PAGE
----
The primary driver behind the increase in bacterial resistance is misuse and overuse of antibiotics: in human and veterinary medicine, in agriculture and food animal production, and in aquaculture (think of farm-raised salmon). Physicians that reach for the prescription pad “just to be on the safe side” and don’t run a diagnostic test to guide their therapeutic choices (including when antibiotics are unnecessary) are a key issue.
For too long, the barrier to prescribing antibiotics was low because antibiotics were perceived as helpful and typically harmless. That is hardly the case. Adverse drug events from taking antibiotics can send people to emergency rooms with anything from mild to life-threatening symptoms. More importantly, antibiotic use predisposes people to infection with highly virulent, toxin-producing bacterium known as Clostridioides difficile, or more simply “C. diff.” C. diff can infect the bowel, causing symptoms that range from mild diarrhea to life-threatening colitis. Infection develops after taking a course of antibiotics when the “good bacteria” in the bowel are eliminated.
For serious bacterial infections, the benefits of antibiotics clearly outweigh the risks, but we certainly cannot ignore the risks. We cannot continue to give useless antibiotics for viral infections, like common colds, or “just to be on the safe side.” We all need to become good antibiotic stewards to preserve these precious resources. Two easy-to-adopt changes could help prevent antibiotic overuse:
Greater investment in diagnostic tools
Using diagnostic tests reduces the guesswork that can contribute to antibiotic misuse. For example, PCR-based diagnostic tests can identify multiple pathogens from a single specimen and can deliver results more quickly and affordably (often in one hour or less) than conventional culture methods that may take two or three days or even weeks to get an answer. Getting an accurate answer quickly helps physicians decide if an antibiotic is needed, and if so, which one.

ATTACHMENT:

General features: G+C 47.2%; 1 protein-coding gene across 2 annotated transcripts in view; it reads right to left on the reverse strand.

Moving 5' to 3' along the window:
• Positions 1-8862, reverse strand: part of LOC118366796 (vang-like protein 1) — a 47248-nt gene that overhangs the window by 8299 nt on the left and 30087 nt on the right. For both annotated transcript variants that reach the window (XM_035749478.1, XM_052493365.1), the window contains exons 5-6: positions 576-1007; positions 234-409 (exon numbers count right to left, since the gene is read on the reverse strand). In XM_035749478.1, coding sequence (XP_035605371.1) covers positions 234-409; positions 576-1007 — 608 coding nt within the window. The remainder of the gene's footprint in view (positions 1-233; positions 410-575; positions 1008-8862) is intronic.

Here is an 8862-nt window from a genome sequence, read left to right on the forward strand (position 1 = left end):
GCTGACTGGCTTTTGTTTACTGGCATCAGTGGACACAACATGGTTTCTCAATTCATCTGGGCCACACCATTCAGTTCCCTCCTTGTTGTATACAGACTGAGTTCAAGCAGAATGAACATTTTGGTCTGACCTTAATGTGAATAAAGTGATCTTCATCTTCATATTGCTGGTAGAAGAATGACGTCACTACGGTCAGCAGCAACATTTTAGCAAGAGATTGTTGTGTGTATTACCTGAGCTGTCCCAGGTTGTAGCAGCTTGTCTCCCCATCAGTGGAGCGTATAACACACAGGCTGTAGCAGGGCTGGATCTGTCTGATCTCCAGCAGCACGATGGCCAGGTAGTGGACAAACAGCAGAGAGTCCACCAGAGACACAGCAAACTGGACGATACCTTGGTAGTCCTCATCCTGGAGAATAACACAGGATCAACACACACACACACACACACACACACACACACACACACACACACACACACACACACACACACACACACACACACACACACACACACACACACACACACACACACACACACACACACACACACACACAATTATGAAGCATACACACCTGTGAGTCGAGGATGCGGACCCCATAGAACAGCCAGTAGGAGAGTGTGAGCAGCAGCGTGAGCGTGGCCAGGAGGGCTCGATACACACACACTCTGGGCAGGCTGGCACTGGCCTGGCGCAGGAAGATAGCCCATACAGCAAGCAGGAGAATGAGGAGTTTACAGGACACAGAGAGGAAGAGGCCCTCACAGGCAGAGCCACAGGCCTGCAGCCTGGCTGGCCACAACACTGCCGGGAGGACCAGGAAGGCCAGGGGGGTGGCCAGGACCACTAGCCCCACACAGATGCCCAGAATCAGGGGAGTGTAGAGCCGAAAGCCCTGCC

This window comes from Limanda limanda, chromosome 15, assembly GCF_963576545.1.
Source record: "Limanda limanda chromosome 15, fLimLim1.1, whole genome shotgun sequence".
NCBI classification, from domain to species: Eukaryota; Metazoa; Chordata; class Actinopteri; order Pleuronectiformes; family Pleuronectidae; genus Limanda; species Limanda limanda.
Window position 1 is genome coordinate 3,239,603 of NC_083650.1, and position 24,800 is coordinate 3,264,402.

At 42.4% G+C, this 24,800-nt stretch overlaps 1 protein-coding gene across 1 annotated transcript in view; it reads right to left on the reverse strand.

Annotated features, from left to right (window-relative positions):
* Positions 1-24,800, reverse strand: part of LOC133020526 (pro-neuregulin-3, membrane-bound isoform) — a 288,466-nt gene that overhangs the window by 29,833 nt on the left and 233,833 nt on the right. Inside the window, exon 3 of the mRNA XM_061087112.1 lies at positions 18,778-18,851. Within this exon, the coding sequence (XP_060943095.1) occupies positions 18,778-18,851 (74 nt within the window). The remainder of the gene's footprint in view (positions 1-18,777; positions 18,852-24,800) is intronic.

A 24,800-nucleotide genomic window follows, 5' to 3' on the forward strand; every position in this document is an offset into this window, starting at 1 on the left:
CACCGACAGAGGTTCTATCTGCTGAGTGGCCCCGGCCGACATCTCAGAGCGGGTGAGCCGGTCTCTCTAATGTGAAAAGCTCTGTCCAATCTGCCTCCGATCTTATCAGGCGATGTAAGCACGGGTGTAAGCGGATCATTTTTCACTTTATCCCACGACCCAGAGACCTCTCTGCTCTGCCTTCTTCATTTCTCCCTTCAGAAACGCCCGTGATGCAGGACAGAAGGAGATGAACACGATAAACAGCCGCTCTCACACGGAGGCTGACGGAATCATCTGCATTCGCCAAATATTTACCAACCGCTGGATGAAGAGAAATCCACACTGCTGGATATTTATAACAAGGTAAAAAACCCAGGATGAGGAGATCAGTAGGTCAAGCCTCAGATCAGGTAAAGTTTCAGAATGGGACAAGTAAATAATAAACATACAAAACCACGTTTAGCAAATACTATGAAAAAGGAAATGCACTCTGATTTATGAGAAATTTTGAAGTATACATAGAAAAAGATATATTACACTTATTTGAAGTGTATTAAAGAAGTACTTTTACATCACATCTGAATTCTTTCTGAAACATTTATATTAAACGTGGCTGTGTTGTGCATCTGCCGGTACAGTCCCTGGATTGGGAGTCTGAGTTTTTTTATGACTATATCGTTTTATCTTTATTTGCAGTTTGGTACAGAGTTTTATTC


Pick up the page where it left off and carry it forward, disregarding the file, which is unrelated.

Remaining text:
Increased education and awareness for physicians and patients
Patients and their caregivers need to do their part by recognizing that antibiotics are not always the best approach to treating their illness. When prescribed an antibiotic, patients should ask their health care provider to explain why they need an antibiotic and if the physician performed a diagnostic test to guide the choice of the antibiotic. On the other hand, if they are told by their physician that they don’t need antibiotics, perhaps because they have a viral infection, patients shouldn’t press the doctor for antibiotics. It may well cause them more harm than good.
We cannot let the setbacks, such as those during the COVID-19 pandemic, become permanent. The use of diagnostic testing, responsible antibiotic use and stewardship, patient and provider education, and investment in the next generation of antibiotics all play a critical role in stemming this public health crisis.
We cannot wait another 30 years to take action against a problem that threatens all of us today.
Bacterial resistance is one of the greatest health challenges of our time, and more people are going to die if we don’t get back on track and fight back more effectively.
Fred Tenover is vice president for scientific affairs at Cepheid. Prior to joining Cepheid, he served for 18 years at the Centers for Disease Control and Prevention as associate director for laboratory science in the Division of Healthcare Quality Promotion.